SEARCH BLOG: ENERGY
I am an unbeliever... not one of the new faith... of course I'm talking about CO2-inspired global warming.... I am a believer in the value of an energy-efficient economy, however.
That said, I believe energy-efficient products are not necessarily economical products from consumers' perspectives. Why? The economic equation is not only the cost of operation, but also the cost of acquisition. Too often, the premium tacked on to a product because it sports an "Energy Star" label or uses an "alternative" energy source isn't justified by the energy operating savings.
But suppose we have the choice between two products that have different energy consumption curves and the more efficient product has a lifetime cost advantage over the less efficient product. Does that mean consumers will be rational and select the more energy efficient product? Of course, the answer is "not necessarily."
Cost is one aspect of a product decision. How about factors such as...Suppose a manufacturer successfully developed a reliable, efficient, stunning-looking, hydrogen-powered car that was cheaper to own and operate over the lifetime of the vehicle than a conventional gasoline-powered car. And suppose the only two drawbacks were lack of filling stations and lack of qualified mechanics? What do you suppose the purchase decision would be? I mean for everyone other than Greenpeace members.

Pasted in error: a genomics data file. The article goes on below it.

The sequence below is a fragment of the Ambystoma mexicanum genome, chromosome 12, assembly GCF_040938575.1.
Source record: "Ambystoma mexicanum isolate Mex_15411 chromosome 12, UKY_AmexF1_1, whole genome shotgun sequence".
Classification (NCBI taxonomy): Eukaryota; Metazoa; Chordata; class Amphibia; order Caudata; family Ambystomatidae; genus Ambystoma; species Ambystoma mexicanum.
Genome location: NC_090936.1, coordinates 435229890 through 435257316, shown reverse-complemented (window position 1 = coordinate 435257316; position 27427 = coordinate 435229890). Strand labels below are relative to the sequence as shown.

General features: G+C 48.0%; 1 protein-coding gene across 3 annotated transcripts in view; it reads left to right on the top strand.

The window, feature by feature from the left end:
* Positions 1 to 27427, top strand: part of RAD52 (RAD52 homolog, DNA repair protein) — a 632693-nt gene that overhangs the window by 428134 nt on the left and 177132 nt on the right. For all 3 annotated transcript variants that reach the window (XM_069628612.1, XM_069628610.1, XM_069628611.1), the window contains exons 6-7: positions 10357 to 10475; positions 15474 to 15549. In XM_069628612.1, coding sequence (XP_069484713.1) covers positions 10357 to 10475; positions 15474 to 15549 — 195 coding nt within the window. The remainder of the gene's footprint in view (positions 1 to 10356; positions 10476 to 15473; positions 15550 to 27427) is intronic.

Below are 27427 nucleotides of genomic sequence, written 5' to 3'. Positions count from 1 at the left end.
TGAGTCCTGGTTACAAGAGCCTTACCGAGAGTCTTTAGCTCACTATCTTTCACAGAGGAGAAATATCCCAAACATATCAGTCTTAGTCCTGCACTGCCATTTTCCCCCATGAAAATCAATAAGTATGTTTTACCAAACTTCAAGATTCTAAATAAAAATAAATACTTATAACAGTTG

Sure, we can legislate production of certain products. We can legislate 35 mpg trucks.
We can give enormous tax incentives to purchase those trucks [everyone subsidizes everyone else so it doesn't cost anyone anything extra].But I'm not sure that we can convince buyers that they really want underpowered, hybrid, Ranger-sized pickup trucks that are unsuitable for their needs. Hey, there are either physics or sleight-of-hand calculations here. I suppose if we say you have to have the "equivalent of 35 mpg gasoline" performance that would mean something different from "35 mpg if you use gasoline."
The latter is a giant loophole that says "we don't care whether your vehicle is energy efficient as long as you don't use petroleum products."That's the problem with mandating economic performance in the guise of energy-efficiency. You really have to have loopholes or you are just mandating problems.
The former might be problematic.
I'd rather be on the lookout for products that actually save energy and money while improving performance. Those products are out there... and the marketplace recognizes that they are winners... not just someone else's favorites...